Literary and Artistic Region of Western MA
Why is the Iconic Illustrators Trail in this area of Massachusetts?
Because Western MA is (and has always been) inundated with artists and writers of all kinds.
At the intersection of these two types of creatives are book and magazine illustrators – most famously, Norman Rockwell, Dr. Seuss, and Eric Carle – all who live or were born here.
People of all ages can experience an immersion into the worlds of all three notable illustrators on this cultural tour of Western Massachusetts.
Discover Ticket Benefits of the Iconic Illustrators Trail
Three institutions, focusing on these three men, have collaborated to offer a Discount Ticket Pass along the newly formed Iconic Illustrators Trail.
Tickets cost $44 per adult and $120 for a family of two adults and two kids. This gains you entry into all three museums: The Amazing World of Dr. Seuss Museum in Springfield MA, The Eric Carle Museum of Picture Book Art in Amherst MA, and the Norman Rockwell Museum in W. Stockbridge MA.
The Deets on All Three Towns Along The Iconic Illustrators Trail
The Getaway Mavens have covered all three towns and regions.
Should you wish to follow the Iconic Illustrators Trail and then expand your road trip into a more substantial Western Mass journey, follow the links and enjoy.
Those coming from New York or Boston might want to begin in Springfield MA (home of the Basketball Hall of Fame), and of course, The Amazing World of Dr. Seuss Museum….
The Amazing World of Dr. Seuss Museum is the newest of five Springfield Museums. Here you can see many of Dr. Seuss drawings, as well as a recreation of his Living Room and Studio.
Theodor “Dr. Seuss” Geisel grew up in Springfield MA. In fact, much of what he did and saw in his hometown ended up in his illustrations and writings. Geisel’s father was a brewer who, when forced to find a new career after Prohibition, bought a zoo and allowed little Ted a run of the place.
It’s no surprise, then, that Dr. Seuss’s fantastical creatures stem from his childhood memories.
Plan a photo op with Geisel or The Cat in the Hat or any of the several dozen Seuss characters planted in the wonderful Dr. Seuss National Memorial Sculpture Garden. And then learn more about his life in Springfield’s newest museum.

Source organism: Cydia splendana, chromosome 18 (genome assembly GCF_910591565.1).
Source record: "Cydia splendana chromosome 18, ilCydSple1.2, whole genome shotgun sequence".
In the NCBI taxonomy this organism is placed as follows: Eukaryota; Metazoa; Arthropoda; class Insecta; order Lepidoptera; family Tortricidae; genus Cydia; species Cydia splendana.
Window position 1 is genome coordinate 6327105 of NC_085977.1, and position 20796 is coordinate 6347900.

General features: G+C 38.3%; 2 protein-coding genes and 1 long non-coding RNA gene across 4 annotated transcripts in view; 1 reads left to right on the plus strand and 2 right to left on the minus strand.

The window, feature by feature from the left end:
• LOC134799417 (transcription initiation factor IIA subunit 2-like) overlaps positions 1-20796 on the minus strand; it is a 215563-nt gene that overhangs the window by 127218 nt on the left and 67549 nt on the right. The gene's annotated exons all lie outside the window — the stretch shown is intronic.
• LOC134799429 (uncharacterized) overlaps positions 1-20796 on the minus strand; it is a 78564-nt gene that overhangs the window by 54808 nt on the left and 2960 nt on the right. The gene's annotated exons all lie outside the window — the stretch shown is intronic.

Drive 30 minutes North to Amherst MA where you’ll find the Eric Carle Museum of Picture Book Art.
Located on the campus of Hampshire College, this homage to the man who wrote and illustrated A Very Hungry Caterpillar and Brown Bear Brown Bear is as fresh and vibrant as his books.
The sunlit, contemporary museum is composed of three galleries. There’s also a comfy reading library with every Picture Book you can think of, a well-stocked gift/bookshop, and an Art Studio filled to the brim with colorful art supplies.
Kids enjoy the galleries. But the real draw for them is the fantastical Studio – free with admission. There, they can draw, cut and assemble pictures and work on art projects with help from Art Teachers.
It’s about an hour’s drive West through bucolic hills and farmland to the Berkshires, where you’ll find the Norman Rockwell Museum.
Norman Rockwell “chronicled the American Century as no one else did, with an eye for everyday drama and extreme attention to detail.”
Rockwell was only 22 years old when he began creating covers for the Saturday Evening Post.
You’ll hear tidbits and gossip about the life of one of America’s most popular illustrators in the one museum that houses the largest number of original Rockwell’s in the world. The great chronicler of American Life lived in Stockbridge the last 25 years of his life.
Take a wonderful 30 minute tour (free with entry) to learn about Rockwell’s favorite model – Billy Pine – the disgruntled boy pushing a baby buggy in his first Saturday Evening Post cover. Plus, hear about the townspeople depicted in “The Gossips” who wouldn’t talk to Norman for months after that issue came out.
Rockwell’s Four Freedoms (of Speech, of Worship, from Want, from Fear) based on FDR’s “inalienable rights,” toured the country during WWII. The tour raised an astounding $145 million for War Bonds – the most successful drive ever.
In the turbulent, racially divided 1960’s, when The Post shied away from controversy, Rockwell moved to Look Magazine. More progressive, Look was more than willing to print “Murder In Mississippi” and “Ruby Bridges.”
Rockwell was born in 1894 and died in 1978, bearing witness to both the first flight at Kitty Hawk and the Moon Landing. Along the way, he illustrated Tradition and the Past while honoring the American Spirit.